The best thing I ever found was me.
My husband of thirty four years passed away from cancer two years ago. I lost my best friend, the father of my children, my sounding board and my main reason for laughter. He left me in a hole to crawl out of. Our marriage was compartmentilized by our strength and weaknesses. He did the finances, the fixing and tidying up of our everyday lives. I sent him out to return unwanted or defective items to the stores. I had him call inefectual labourers to complain because I didn't have the guts. My job was anything school related. I went to PTA's, teacher conferences, field trips, oversaw homework and did the projects so that my children would get an 'A'. He drove me and the kids up and down, around and about wherever we needed to be. He drove us effortlessly on every highway in the country and abroad I drove to the mall, the grocery store, the school and to lunch with my girlfriends. He worked his butt off so that we could live a good and happy life. I loved him for that.
Then he had to go and die. The nerve of it! We had some time between the diagnoses and the coma to get things in order. But we never really believed the ominous dark shadows in his liver on the scans. In person he looked so vibrant, so full of life. There had to be a mistake. He went through the surgeries, the pain, the treatments and the all the indignities of fighting for ones life. He was a warrior, a winner in every thing that he did and I believed that he would win this Cancer war. In the end he became weak and fragile and he looked like the Cancer that was eating him inside. He left me lists of instructions and a detailed computer software of all matters to do with living as if he was going away on vacation and I had to hold the fort until he returned.
After he was dead and buried the lists made no sense and the computer with all his information and security codes a crashed never to be resurrected again.
I panicked. I cried. I opened the dreaded envelopes with shaking hands. I looked at the bank statements made up of jumbled numbers that made no sense. Everything broke down within the first few weeks- the washing machine, the dryer, the ice maker, the cable - like they were testing me to see what I would do.
I lay in my bed at night clutching my two young daughters in my arms telling them and me that everything will be all right. I knew that it was for them that I had to get up in the morning with a smile on my face while I had to hide my swollen eyes.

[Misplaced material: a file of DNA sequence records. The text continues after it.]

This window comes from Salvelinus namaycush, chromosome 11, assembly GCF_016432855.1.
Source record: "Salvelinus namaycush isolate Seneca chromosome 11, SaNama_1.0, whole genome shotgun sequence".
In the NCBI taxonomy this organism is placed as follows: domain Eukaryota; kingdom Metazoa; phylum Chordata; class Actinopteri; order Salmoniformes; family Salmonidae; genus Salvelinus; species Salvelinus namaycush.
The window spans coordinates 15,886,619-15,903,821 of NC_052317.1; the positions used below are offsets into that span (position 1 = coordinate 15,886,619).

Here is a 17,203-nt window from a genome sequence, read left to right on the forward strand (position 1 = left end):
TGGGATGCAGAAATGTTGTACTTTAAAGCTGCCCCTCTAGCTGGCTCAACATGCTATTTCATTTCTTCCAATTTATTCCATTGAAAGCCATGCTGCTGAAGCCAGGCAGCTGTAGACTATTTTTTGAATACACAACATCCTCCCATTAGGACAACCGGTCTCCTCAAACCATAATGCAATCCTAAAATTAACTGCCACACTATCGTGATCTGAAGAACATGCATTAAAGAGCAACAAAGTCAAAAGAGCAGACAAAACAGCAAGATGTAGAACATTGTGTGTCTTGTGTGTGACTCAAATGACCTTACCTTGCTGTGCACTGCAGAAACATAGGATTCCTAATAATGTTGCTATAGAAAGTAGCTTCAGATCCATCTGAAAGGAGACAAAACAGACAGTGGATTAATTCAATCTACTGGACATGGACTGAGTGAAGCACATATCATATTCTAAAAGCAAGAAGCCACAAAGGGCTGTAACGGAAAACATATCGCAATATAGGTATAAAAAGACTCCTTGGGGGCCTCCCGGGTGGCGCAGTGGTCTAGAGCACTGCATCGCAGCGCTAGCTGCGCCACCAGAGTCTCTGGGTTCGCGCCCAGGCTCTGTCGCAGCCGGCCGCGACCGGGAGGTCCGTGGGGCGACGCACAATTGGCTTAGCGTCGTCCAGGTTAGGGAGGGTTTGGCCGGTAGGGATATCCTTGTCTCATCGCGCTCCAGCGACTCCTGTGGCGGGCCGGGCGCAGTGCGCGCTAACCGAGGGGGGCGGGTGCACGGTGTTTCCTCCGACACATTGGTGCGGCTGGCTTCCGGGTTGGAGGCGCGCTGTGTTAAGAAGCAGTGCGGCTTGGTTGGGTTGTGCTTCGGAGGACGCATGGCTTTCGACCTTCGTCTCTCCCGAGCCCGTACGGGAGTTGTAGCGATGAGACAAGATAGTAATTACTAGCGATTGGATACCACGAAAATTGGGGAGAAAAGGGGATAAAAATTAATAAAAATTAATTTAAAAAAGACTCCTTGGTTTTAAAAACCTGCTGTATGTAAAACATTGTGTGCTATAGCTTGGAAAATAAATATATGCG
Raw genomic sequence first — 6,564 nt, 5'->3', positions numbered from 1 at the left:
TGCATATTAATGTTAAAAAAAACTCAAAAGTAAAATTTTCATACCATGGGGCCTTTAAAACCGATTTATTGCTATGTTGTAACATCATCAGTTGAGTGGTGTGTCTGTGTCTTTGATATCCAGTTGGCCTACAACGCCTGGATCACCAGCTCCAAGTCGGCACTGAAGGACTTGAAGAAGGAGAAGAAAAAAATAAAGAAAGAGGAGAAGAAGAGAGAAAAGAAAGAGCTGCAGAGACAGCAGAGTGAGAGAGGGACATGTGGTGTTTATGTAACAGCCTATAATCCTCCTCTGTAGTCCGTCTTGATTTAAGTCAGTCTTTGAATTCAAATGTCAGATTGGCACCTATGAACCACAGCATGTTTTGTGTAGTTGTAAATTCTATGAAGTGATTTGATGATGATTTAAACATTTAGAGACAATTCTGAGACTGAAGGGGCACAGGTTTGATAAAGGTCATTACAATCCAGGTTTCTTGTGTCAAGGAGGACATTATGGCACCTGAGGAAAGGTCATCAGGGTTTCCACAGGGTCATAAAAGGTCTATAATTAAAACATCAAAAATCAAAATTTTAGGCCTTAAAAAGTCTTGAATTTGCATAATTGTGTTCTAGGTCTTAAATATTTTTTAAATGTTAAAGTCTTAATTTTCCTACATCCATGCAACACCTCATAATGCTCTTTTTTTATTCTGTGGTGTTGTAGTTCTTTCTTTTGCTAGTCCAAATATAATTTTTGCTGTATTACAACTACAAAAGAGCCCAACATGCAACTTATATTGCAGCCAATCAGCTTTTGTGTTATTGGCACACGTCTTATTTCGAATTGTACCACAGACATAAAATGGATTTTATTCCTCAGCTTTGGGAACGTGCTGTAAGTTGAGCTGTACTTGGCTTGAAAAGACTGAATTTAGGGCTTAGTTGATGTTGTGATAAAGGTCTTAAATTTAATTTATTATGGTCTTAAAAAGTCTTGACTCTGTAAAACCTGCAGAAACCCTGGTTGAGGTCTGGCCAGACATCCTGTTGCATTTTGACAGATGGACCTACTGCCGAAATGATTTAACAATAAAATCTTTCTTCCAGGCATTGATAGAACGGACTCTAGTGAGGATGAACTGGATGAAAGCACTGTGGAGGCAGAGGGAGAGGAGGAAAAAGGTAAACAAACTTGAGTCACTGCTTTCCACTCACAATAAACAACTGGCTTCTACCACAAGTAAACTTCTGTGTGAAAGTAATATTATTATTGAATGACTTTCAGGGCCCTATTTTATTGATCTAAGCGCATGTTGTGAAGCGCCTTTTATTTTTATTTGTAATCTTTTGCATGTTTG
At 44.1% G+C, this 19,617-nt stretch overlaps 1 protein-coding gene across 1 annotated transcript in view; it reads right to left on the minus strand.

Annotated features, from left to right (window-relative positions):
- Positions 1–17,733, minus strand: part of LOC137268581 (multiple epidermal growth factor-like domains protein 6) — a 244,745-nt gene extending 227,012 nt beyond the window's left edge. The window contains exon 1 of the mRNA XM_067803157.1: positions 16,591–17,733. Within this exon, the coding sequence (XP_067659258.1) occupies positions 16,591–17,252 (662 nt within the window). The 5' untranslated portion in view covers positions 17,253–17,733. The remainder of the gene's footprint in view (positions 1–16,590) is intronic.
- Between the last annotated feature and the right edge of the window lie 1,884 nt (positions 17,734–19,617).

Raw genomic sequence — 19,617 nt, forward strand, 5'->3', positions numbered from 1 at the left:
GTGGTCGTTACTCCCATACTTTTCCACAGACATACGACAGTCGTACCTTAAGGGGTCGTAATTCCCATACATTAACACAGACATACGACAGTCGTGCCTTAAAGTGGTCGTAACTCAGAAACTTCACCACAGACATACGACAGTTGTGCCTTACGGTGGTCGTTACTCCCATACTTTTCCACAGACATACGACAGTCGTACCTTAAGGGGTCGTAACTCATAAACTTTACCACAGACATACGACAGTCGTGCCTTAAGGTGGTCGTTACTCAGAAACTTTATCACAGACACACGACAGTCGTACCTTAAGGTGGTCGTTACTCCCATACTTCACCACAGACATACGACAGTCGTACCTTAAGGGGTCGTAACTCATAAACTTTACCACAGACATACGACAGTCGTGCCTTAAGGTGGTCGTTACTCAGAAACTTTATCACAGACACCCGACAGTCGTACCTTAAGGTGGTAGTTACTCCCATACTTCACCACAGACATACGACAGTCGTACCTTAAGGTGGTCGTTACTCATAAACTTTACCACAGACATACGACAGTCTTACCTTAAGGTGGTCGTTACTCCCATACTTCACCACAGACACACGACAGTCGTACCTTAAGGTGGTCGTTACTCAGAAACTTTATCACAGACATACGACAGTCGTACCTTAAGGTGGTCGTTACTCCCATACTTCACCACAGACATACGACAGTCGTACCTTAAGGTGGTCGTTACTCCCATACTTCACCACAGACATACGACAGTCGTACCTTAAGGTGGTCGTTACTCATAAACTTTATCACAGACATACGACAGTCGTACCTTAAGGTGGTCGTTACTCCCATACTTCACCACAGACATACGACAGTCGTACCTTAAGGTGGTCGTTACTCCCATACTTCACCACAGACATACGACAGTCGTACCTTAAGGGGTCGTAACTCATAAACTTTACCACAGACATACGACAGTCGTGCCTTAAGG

We went on a seven day cruise to run away from my fears. It was the worst thing I could have done. While they had fun at the Kids Club, I walked around the decks, the lounges, the dining halls feeling alone and lost. I ate by myself while watching other couples interact. After the children were snuggled up in their bunks for the night, I cried myself to sleep as the ship raced along the ocean board.
I can't put a time or place when I woke up one morning back in my bed at home and the fog lifted off of me. I saw clearly for the first time in a year. I was listening to music as if for the first time. I looked in the mirror with new eyes and saw that I had slimmed down and my cheekbones gave my face an appealing shape. I still had a great smile and a twinkle in my eye. I started to excercise at home to a DVD to build up my strength both inside and out.
I went shopping and resisted buying 'safe' clothes instead I chose edgier tops, and tighter jeans and cooler dresses. I bought higher, sexy heels that showed off the lines of my legs. I regrouped with my greatest allies - my girlfriends. I could laugh, get tipsy and be silly even if my children were rolling their eyes. I jumped in the pool fully clothed on a moonless summer night. I looked ujp at the stars and smiled. I started dating and was thrown into a world that had changed so much yet so little since I was single. I learned that all we desire and dream is to connect and to be loved and to love.
I got my groove on back. Which is such a dated statement but that is who I am. I found that I am strong, resilient, cute, serious and capable of facing my deepest fears. I discovered that I can do whatever I thought I could not. I am fifty eight years young and for the first time in my life I am able to say that I found me.